I got a call from my London agent, who asked me whether I was sitting down. He said Madonna wanted to play the lead in Up for Grabs in the West End and I would need to come to London before rehearsals started, as she wanted “changes”. If I didn’t come, the producer said, sounding worried, Madonna might decide to “walk”.
It wasn’t a great time for me to be travelling, as the minor heart attack of a few years before was still causing me regular and sometimes quite debilitating bouts of atrial fibrillation. I’d been hospitalised twice and fed intravenous amiodarone to pull me out of it. Nevertheless, when the Queen of Pop says she’ll star in a West End production of one of my plays if I go to London, I go to London. I spent a lot of time in the plane reading about her and memorising the names of a list of pop hits I’d never heard.
Finally, I went through layers of security and found myself in a rehearsal room with one of the most famous people in the world. The real thing, without the exotic costuming and the glamour of her stage shows, which was the only image of her I knew, was something of a shock. Madonna was a middle-aged woman with features everyone in the world knows, which in the flesh are memorable but not what you’d call beautiful. I’ve been asked if I felt in awe of her, and the truth is I didn’t. If I’d been meeting Miles Davis, there would certainly have been awe, as I’d immersed myself in his artistry and musical genius since I was 16. But you can’t really be in awe of a performer when you haven’t heard anything much she’s ever created.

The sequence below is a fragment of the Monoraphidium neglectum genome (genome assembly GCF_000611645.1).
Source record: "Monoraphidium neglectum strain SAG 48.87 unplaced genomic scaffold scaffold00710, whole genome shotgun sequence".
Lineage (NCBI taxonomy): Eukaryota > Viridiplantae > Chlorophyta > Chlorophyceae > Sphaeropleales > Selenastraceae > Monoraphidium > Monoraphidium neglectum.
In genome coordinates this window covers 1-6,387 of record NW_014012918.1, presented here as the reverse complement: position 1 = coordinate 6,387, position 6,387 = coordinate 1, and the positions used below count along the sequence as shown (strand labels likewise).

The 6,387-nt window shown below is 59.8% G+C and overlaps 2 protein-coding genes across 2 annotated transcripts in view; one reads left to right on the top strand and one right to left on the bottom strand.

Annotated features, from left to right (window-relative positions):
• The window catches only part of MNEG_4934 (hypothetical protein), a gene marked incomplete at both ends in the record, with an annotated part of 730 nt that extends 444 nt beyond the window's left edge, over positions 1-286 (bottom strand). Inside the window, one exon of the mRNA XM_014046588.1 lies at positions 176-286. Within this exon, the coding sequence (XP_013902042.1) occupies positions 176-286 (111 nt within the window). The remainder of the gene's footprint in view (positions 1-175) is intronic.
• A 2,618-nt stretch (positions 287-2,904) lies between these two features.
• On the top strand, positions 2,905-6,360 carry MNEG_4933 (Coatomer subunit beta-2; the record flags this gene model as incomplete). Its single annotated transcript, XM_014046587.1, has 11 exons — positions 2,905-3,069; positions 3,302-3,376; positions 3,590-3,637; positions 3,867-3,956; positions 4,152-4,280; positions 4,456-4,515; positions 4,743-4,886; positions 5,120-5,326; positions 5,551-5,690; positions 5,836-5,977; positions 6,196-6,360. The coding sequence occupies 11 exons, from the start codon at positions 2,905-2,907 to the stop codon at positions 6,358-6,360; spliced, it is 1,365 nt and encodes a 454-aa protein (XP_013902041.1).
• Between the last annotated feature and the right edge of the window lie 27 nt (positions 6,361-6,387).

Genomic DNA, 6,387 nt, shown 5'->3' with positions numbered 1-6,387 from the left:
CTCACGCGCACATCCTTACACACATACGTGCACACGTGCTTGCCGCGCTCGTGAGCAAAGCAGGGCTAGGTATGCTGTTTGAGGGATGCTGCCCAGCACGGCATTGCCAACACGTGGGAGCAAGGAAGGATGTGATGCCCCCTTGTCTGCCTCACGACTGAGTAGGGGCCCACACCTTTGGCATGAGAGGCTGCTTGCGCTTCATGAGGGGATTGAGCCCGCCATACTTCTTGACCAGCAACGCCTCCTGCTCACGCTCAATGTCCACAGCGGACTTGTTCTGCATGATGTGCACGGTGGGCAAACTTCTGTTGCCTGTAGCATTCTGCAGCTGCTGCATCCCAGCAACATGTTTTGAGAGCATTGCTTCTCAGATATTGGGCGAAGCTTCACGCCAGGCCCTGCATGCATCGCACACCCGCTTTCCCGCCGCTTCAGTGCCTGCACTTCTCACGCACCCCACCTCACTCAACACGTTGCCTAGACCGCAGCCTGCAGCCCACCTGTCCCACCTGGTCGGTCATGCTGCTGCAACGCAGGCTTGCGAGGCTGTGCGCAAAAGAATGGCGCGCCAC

Still, Madonna had a force of personality that couldn’t be denied or ignored. She hadn’t got to where she was by being a dimpled sweetie. Her whole demeanour radiated the kind of self-assurance that only millions of devoted fans can bestow. She felt she had earned and deserved her status and fame, and it had been many years since she hadn’t got exactly what she wanted. She saw no reason not to get it again. Her eyes locked onto me with a searching intensity that made me feel that if I spoke one word of self-promoting bullshit, she’d turn her back in disgust and leave. After 30 seconds of laser-like evaluation, she finally spoke.
Madonna: You’re older than I imagined.
Madonna: When I read the play, I thought you were probably mid-30s.
Madonna: Your art dealer Simone. I don’t like the name. It doesn’t feel right for me.
David: I’m not wedded to it.
Madonna: Loren. She’s Loren.
David: OK, Loren.
Madonna: And we’re in New York, not Sydney. And it’s a $20 million Jackson Pollock; $2 million for a painting is peanuts in New York.
David: That could work. I know New York reasonably well.
Madonna: Loren. She sleeps with a lesbian, she f—s a guy with a dildo, she lies and she cheats. And she gets away with everything.
Madonna: What kind of audience are gonna love someone who does that?
David: They did back home.
Madonna: Australia is that sort of country? They like amoral cheats?
Madonna: In our country, you do something bad, you pay. Retribution then redemption.
David: Retribution then redemption.
Madonna: Loren loses her money, her apartment and her husband. At the end of the play, she has to remake her life.
David: Big change.
Madonna: Retribution and redemption. That’s why you’re here.
So I was there to create retribution and redemption. It didn’t exactly surprise me. I’d noticed over the years that under their cynical surface, Americans are seriously earnest. As befits a nation founded by religious zealots, deep down they still fear the wrath of God.